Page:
Image-guided Ultrasound-triggered Tumor Therapy


Principal Investigator: Alexander L Klibanov
Abstract: DESCRIPTION (provided by applicant): Ultrasound offers a unique approach to image-guided therapy. First, tumor vasculature is detected using echo contrast imaging. Next, focused, higher-intensity ultrasound pulse sequence is applied to activate contrast/drug carrier material and release the therapeutic agent in the insonated area. In this application we propose the design and evaluation of a new generation of ultrasound-triggered drug carrier materials. Drug carrier microbubbles and liposome constructs will be applied to release antitumor agents or thrombus-generating enzyme into tumor vasculature. Selective drug deposition in the tumor mass will be achieved. Targeted cytotoxic effect on the tumor and targeted thrombosis will result in restriction of tumor growth and apoptosis. Specific aims (R21 Phase): 1. Prepare targetable microbubble drug delivery constructs and perform ultrasound-mediated release of model dye markers from liposomes, liposomes attached to microbubbles, and microbubble carriers. Evaluate release efficacy as a function of liposome/particle membrane composition, structure, phase transition temperature and ultrasound intensity, frequency and pulse characteristics to achieve optimal release. 2. Evaluate targetability of microbubble/liposome/drug constructs to activated endothelium in cell culture, assess drug release, gel and endothelial cell culture deposition. 3. Study ultrasound-mediated "triggering" activation of microbubble/liposome/enzyme constructs in vitro;evaluate release and therapeutic enzyme availability to convert the substrate. 4. Assess the ability of ultrasound energy to destroy microbubble drug carrier systems in an in vivo subcutaneous tumor on demand with image-guided targeting of ultrasound application focus. Specific aims (R33 Phase): 1. Study acute toxicity, biodistribution, vascular behavior and targeting of microbubbles and microbubble-liposomes constructs in a mouse model after intravenous administration comparing echo imaging, fluorescence and radioactive labeling of shells and contents of drug carrier particles. 2. Investigate in vivo accumulation of microbubbles, liposomes/complexes, and encapsulated cytotoxic agents in the areas of insonation, by ultrasound imaging, biodistribution of radiolabeled and fluorescent markers, fluorescence in vivo optical imaging, and tissue histology, as well as longer-term survival animals studies. 3. Perform ultrasound activation of thrombin drug carrier constructs;release thrombin selectively in the areas of model vasculature during intravital microscopy. Monitor blood and microbubble flow through target tissue. 4. Demonstrate arrest of tumor growth by ultrasound-triggered release of thrombin from microbubble constructs selectively in the areas of tumor vasculature during insonation of a solid tumor, per se and in combination with cytotoxic drug-loaded particles. Monitor blood flow within the tumor after treatment. Perform final optimization of the drug carrier formulation and ultrasound activation parameters.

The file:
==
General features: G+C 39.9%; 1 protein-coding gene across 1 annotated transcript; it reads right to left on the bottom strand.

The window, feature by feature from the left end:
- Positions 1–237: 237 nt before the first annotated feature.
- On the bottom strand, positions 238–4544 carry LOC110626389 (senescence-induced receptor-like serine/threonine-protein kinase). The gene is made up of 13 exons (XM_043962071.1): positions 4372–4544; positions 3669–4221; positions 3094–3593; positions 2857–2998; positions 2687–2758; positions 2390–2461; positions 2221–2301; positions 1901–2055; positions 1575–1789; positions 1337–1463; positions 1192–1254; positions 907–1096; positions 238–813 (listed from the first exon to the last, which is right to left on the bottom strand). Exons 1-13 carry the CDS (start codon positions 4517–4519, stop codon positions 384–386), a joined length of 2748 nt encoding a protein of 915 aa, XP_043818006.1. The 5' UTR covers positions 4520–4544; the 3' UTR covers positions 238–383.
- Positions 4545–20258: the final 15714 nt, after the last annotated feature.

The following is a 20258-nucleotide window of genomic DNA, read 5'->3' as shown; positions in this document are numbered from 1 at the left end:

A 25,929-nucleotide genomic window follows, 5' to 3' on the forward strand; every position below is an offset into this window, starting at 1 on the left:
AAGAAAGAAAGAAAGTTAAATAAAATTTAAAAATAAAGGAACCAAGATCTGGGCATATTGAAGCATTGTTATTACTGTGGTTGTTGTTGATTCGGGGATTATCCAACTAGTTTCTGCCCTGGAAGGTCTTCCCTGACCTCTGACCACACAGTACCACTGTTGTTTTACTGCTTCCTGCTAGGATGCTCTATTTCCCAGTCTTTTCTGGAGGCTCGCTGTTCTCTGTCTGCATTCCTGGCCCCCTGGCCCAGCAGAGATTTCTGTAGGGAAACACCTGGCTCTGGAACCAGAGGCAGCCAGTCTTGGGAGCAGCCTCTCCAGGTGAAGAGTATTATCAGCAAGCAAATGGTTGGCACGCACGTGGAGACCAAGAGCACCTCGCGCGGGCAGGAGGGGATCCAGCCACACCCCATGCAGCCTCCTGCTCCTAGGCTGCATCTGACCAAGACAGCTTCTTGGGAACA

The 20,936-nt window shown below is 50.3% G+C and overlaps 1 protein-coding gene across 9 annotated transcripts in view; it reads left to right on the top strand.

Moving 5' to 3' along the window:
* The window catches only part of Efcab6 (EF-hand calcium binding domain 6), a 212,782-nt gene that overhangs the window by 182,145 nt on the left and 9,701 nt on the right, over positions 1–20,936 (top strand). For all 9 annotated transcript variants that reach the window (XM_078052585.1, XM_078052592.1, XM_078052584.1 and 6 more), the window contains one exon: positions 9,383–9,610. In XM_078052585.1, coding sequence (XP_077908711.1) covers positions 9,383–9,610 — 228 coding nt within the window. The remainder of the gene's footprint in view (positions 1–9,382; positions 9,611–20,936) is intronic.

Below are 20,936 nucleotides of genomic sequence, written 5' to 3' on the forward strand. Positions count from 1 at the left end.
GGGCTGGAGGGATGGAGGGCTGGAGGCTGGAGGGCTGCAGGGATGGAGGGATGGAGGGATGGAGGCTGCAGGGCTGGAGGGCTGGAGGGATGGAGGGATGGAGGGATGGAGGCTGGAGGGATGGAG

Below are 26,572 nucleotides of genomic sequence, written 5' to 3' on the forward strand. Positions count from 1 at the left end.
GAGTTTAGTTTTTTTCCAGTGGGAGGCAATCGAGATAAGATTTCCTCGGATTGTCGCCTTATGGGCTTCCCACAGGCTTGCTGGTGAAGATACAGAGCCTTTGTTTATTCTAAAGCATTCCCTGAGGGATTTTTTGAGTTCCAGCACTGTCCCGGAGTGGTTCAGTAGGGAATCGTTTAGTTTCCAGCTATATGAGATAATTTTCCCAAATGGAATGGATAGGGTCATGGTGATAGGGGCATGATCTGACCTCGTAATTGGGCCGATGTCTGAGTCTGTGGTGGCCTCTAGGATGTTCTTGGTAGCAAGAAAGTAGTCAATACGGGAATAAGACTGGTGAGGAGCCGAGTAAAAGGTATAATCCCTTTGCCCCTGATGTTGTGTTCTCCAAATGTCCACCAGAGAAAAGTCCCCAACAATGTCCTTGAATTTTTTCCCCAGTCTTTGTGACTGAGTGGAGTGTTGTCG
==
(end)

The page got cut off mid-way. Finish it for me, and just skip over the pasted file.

Funding Period: 2008-08-01 - 2013-07-31
more information: NIH RePORT